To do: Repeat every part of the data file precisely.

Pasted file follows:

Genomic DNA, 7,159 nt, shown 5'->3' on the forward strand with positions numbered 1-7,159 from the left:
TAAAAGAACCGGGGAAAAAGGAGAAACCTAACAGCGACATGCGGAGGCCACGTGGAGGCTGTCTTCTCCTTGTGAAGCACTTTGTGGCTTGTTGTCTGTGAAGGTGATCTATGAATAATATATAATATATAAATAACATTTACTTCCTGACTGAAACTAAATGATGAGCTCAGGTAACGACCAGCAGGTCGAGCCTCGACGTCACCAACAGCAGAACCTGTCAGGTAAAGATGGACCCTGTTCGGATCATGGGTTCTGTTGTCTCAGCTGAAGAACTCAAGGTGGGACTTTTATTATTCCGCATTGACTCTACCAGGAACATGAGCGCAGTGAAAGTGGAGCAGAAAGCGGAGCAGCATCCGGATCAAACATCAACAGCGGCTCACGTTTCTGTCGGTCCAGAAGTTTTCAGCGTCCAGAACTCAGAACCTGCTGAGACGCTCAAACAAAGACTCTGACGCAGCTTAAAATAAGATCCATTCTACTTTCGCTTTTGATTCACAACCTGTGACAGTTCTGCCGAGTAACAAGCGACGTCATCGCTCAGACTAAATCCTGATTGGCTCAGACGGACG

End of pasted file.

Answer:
Genomic DNA, 7,159 nt, shown 5'->3' on the forward strand with positions numbered 1-7,159 from the left:
TAAAAGAACCGGGGAAAAAGGAGAAACCTAACAGCGACATGCGGAGGCCACGTGGAGGCTGTCTTCTCCTTGTGAAGCACTTTGTGGCTTGTTGTCTGTGAAGGTGATCTATGAATAATATATAATATATAAATAACATTTACTTCCTGACTGAAACTAAATGATGAGCTCAGGTAACGACCAGCAGGTCGAGCCTCGACGTCACCAACAGCAGAACCTGTCAGGTAAAGATGGACCCTGTTCGGATCATGGGTTCTGTTGTCTCAGCTGAAGAACTCAAGGTGGGACTTTTATTATTCCGCATTGACTCTACCAGGAACATGAGCGCAGTGAAAGTGGAGCAGAAAGCGGAGCAGCATCCGGATCAAACATCAACAGCGGCTCACGTTTCTGTCGGTCCAGAAGTTTTCAGCGTCCAGAACTCAGAACCTGCTGAGACGCTCAAACAAAGACTCTGACGCAGCTTAAAATAAGATCCATTCTACTTTCGCTTTTGATTCACAACCTGTGACAGTTCTGCCGAGTAACAAGCGACGTCATCGCTCAGACTAAATCCTGATTGGCTCAGACGGACG